Public Service Pensions Bill

Memorandum submitted by the National Union of Teachers (PSP 14)

Introduction

The purpose of this memorandum is to provide a commentary from the National Union of Teachers (NUT) on the Public Service Pensions Bill. The memorandum sets out the key proposals of importance to the Union and identifies to members of the Bill Committee areas where we believe amendments would be useful. This memorandum also expands upon some of the points raised by the NUT’s Deputy General Secretary in his oral evidence to the Committee on 6th November 2012.

In short the NUT has serious concerns about the Government's proposals for public sector pensions. The proposals to make teachers and other public servants work longer and pay more for their pensions and get less in return when they retire are excessive, given the reforms already implemented in 2007, and are a breach of agreements reached on those reforms. Furthermore the Bill provides for the Treasury being given excessive discretionary powers or power to make regulations.

Key concerns

Clause 8

Subsection (2) provides for the Treasury to reduce accrued pensions entitlements as a result of annual revaluation. The provision for revaluation of active members' accrued benefits is necessary due to the implementation of a career average basis for the schemes. The various scheme negotiations have established varying formulae for revaluation, ranging from a simple CPI link for the civil service scheme to an earnings link for the firefighters scheme. For pensions in payment and deferred benefits, revaluation is governed by the 1971 Pensions (Increase) Act. That Act - although recently controversial due to the Government's decision to move from RPI to CPI inflation as the basis of revaluation - does not provide for reductions in pensions entitlement should the formula yield a negative figure. The NUT believes that this possibility should be removed from the revaluation provisions of this Bill as well.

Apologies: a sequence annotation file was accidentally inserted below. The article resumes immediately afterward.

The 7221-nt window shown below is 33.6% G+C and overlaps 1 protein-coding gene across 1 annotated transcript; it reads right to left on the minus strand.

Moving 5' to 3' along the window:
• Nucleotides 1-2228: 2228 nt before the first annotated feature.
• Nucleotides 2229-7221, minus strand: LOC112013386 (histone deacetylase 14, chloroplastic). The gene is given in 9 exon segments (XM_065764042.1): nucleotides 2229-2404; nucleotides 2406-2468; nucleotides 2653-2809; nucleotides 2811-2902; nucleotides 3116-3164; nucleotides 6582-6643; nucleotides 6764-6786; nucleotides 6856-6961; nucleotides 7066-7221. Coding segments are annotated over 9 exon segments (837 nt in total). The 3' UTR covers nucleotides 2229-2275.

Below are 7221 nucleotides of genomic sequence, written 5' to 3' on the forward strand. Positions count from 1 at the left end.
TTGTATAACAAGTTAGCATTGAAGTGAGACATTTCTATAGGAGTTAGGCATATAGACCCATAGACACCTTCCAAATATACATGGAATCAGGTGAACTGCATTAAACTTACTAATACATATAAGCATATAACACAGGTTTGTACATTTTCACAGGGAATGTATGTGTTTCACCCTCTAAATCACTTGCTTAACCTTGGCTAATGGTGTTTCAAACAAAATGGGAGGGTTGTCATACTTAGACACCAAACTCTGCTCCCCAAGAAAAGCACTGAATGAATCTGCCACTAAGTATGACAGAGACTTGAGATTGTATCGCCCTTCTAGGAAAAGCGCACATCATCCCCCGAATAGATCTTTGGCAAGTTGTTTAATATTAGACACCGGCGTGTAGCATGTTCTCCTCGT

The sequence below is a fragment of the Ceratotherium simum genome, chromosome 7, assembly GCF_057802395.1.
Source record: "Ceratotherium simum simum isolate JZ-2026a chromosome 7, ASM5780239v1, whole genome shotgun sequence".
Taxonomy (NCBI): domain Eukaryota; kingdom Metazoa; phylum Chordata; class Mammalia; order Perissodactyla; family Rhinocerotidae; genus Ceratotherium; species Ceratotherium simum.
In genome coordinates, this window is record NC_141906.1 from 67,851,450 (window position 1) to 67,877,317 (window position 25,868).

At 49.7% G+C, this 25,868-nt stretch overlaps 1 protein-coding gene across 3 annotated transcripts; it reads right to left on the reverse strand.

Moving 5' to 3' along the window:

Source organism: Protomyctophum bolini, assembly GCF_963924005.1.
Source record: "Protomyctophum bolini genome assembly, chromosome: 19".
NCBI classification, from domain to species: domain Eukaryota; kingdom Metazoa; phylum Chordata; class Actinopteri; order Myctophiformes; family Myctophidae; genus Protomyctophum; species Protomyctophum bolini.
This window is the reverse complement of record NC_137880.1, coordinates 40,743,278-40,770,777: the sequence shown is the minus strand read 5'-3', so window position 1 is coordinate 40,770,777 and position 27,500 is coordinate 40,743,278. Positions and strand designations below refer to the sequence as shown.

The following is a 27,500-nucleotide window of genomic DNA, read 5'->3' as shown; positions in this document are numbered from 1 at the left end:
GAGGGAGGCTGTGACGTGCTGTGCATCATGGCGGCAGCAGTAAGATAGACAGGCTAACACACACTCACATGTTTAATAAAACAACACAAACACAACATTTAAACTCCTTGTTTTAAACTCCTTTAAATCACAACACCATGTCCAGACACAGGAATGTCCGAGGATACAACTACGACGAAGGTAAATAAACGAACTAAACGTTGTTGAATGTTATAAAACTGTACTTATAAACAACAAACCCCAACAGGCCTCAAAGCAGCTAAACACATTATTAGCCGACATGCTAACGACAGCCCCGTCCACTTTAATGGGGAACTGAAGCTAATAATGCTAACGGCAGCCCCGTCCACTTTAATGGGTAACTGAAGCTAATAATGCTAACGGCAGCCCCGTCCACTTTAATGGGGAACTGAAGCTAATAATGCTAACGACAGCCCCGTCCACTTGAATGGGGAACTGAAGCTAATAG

Clause 9